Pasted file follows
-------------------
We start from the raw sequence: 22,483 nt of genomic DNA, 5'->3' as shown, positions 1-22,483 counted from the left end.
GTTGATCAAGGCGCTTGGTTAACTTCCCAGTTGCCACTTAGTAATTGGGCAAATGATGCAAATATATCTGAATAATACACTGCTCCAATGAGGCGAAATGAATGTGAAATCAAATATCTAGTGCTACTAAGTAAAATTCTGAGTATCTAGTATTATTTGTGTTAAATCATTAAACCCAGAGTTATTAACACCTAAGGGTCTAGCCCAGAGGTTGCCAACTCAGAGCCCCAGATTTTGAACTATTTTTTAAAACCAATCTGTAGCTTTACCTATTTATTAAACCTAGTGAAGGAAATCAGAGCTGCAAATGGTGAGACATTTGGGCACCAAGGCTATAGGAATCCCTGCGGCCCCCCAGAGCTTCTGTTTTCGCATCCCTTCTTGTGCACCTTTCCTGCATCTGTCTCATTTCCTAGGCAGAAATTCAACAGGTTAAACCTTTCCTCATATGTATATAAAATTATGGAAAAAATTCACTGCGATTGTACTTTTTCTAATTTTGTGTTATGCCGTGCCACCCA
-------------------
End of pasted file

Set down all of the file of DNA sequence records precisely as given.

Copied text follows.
We start from the raw sequence: 22,483 nt of genomic DNA, 5'->3' as shown, positions 1-22,483 counted from the left end.
GTTGATCAAGGCGCTTGGTTAACTTCCCAGTTGCCACTTAGTAATTGGGCAAATGATGCAAATATATCTGAATAATACACTGCTCCAATGAGGCGAAATGAATGTGAAATCAAATATCTAGTGCTACTAAGTAAAATTCTGAGTATCTAGTATTATTTGTGTTAAATCATTAAACCCAGAGTTATTAACACCTAAGGGTCTAGCCCAGAGGTTGCCAACTCAGAGCCCCAGATTTTGAACTATTTTTTAAAACCAATCTGTAGCTTTACCTATTTATTAAACCTAGTGAAGGAAATCAGAGCTGCAAATGGTGAGACATTTGGGCACCAAGGCTATAGGAATCCCTGCGGCCCCCCAGAGCTTCTGTTTTCGCATCCCTTCTTGTGCACCTTTCCTGCATCTGTCTCATTTCCTAGGCAGAAATTCAACAGGTTAAACCTTTCCTCATATGTATATAAAATTATGGAAAAAATTCACTGCGATTGTACTTTTTCTAATTTTGTGTTATGCCGTGCCACCCA